Please note that “life coaches” are not licensed. This means that there is no regulating body that oversees them and the care that they provide. There is no curriculum or guidelines for becoming a “life coach”.


How do I find a therapist?

Ask around. Ask some friends or your doctor who they would recommend. Below are some other online resources that can help narrow your search.


You can also check on your insurance company’s website. They will have a list of clinicians that are in your network.


Some resources are:

https://adoptionsupport.org/member-types/adoption-competent-professionals/?states=ia

http://iamadopted.net/adoption-trauma-therapists-you-need-to-know/

https://www.growbeyondwords.com/adoptee-therapist-directory/

www.aamft.org

www.psychologytoday.org


Understand what you are looking for in therapy. What issues do you want to address? You may not always know, and that is ok. Sometimes just having a working knowledge gives you an idea of what you are looking for when looking for a therapist (e.g. if you are grieving, then you will want to look for someone who has a background in working with grief).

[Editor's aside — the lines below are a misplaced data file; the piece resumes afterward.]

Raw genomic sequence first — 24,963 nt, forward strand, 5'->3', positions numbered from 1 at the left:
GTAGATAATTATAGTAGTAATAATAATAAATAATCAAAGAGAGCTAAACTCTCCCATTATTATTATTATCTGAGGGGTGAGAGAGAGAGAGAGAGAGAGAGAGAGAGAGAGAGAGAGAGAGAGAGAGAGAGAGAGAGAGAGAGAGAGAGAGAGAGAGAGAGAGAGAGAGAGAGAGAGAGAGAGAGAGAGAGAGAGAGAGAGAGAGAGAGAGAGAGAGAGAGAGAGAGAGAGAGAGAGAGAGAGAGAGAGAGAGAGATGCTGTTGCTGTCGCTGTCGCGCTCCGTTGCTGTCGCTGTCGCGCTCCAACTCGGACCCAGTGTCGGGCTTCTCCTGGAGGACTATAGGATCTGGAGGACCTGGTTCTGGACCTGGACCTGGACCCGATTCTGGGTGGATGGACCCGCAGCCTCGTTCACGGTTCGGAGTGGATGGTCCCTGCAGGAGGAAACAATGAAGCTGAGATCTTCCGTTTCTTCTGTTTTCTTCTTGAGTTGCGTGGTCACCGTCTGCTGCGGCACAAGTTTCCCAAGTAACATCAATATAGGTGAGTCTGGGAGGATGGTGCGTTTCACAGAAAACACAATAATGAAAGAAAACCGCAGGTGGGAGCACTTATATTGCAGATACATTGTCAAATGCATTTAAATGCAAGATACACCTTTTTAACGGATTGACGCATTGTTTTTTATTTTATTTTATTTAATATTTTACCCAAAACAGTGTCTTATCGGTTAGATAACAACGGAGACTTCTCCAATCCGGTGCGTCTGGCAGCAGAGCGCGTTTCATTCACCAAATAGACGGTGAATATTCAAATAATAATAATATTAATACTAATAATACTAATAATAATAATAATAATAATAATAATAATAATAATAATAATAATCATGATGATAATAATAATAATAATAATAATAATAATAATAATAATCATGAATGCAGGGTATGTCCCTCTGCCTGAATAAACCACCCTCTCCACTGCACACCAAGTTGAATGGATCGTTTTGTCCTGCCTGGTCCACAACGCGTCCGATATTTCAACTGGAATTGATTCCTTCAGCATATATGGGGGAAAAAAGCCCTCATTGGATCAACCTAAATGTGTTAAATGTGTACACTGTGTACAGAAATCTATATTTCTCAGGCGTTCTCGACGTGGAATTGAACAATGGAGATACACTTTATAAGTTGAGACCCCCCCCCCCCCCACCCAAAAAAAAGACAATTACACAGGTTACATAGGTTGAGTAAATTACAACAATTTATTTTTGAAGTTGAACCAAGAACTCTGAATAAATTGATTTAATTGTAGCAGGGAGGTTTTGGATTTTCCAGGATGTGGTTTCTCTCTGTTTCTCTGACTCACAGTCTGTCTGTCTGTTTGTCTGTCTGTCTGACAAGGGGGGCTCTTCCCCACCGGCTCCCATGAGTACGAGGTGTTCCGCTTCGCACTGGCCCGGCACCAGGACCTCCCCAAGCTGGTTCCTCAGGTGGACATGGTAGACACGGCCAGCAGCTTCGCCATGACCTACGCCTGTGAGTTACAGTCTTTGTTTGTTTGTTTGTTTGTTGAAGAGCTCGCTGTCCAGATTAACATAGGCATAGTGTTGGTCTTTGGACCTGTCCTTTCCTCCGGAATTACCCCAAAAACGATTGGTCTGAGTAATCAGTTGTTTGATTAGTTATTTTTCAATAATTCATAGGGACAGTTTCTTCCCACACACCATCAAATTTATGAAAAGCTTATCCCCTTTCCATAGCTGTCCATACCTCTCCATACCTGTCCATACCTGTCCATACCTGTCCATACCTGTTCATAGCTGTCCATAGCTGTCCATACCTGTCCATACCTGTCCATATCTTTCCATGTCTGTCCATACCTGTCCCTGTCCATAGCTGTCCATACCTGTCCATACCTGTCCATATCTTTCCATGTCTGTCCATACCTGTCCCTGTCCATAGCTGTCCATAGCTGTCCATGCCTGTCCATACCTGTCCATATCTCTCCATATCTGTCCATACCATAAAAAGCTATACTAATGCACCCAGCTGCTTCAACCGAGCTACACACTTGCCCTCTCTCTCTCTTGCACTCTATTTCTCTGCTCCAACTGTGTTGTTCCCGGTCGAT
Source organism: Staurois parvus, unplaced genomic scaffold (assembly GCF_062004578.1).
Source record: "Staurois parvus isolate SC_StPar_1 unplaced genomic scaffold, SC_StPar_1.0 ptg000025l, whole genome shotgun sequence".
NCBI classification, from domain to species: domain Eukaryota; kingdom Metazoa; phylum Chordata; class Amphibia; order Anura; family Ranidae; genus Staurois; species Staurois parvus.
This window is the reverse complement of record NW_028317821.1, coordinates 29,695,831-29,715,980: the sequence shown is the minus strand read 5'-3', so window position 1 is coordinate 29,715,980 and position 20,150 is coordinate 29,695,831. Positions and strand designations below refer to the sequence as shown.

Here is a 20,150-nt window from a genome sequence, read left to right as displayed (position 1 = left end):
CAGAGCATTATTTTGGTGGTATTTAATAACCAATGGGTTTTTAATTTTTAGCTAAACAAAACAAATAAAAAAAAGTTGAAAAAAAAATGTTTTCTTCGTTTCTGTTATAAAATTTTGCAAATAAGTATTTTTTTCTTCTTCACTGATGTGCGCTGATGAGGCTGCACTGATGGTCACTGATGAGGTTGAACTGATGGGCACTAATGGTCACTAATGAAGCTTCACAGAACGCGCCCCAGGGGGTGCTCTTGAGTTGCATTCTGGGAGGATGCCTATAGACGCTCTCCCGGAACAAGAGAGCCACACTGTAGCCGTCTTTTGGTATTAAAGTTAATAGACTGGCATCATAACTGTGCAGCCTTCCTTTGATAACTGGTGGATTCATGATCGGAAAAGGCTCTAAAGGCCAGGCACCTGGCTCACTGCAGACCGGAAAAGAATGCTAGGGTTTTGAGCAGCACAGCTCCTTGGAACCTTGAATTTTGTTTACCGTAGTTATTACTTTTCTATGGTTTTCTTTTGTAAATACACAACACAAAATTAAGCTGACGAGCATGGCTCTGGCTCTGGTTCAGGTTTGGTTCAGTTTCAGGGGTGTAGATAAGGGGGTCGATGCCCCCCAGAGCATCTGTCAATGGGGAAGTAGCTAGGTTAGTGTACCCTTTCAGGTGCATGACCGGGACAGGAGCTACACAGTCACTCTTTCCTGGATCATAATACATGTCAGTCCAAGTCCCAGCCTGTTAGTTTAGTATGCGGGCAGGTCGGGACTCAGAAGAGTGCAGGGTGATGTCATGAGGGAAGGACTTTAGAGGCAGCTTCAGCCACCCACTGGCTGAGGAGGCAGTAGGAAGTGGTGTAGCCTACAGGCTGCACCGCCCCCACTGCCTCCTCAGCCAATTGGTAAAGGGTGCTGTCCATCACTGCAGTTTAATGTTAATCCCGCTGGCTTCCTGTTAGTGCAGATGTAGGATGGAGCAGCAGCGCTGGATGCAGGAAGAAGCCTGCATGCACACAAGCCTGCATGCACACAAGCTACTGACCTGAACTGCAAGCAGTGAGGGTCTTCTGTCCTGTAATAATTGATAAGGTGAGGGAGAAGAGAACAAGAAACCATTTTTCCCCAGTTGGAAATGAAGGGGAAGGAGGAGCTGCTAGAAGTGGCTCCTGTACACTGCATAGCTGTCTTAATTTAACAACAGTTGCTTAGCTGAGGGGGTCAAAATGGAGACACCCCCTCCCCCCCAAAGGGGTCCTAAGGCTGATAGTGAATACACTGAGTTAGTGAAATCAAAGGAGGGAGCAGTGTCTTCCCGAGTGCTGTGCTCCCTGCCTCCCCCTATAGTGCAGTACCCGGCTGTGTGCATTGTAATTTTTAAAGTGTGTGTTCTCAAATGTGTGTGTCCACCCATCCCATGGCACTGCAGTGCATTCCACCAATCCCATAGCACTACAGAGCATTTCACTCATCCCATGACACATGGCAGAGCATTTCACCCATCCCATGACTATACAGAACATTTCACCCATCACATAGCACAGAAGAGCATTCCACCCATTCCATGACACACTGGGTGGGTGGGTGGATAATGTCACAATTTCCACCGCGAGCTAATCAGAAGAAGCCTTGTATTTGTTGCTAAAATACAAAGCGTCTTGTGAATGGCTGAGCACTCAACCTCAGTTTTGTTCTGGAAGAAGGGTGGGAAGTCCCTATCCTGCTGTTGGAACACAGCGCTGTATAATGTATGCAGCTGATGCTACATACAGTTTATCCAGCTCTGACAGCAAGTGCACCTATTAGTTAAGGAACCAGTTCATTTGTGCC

When you are a person of color, it is beneficial in many ways to also have a therapist who is also a person of color; however, depending on the area that you live in it the options may be limited. This is the same as an adoptee. It is beneficial in many ways to speak with another adoptee, however, that is not always possible. Having certain things in common (e.g. being a person of color and/or an adoptee) is not always a guarantee that you will get along with the therapist or connect in a therapeutic way. This is just as it is in real life: just because you have some things in common, does not mean you will get along.


For adoptees, it is helpful to find a clinician who understands adoption, grief, loss, trauma, racial/ethnic identity and dynamics and someone who understands the nuances and intersections of these in a person’s life. Some clinicians have additional training and certification in specific areas like substance abuse/addition, trauma, and adoption to name a few. These would be listed on their website, or other listing, or you can ask if they have an area of specialty.


What questions should I ask?

After doing your research, you should have a list of clinicians to call. When making your list of questions be cognizant of how many you are asking and chose the top 3-5 that are most important to you.


Some suggestions are:

  • How often do you see clients who have a personal experience with adoption?

  • Do you see adult adoptees, adoptive parents, or birth parents?

  • What is your experience working with transracial adoptees?

  • Have you ever taken any training specifically about adoption? What types of trainings were these (about adoption issues, about specific therapeutic approaches to adoption)?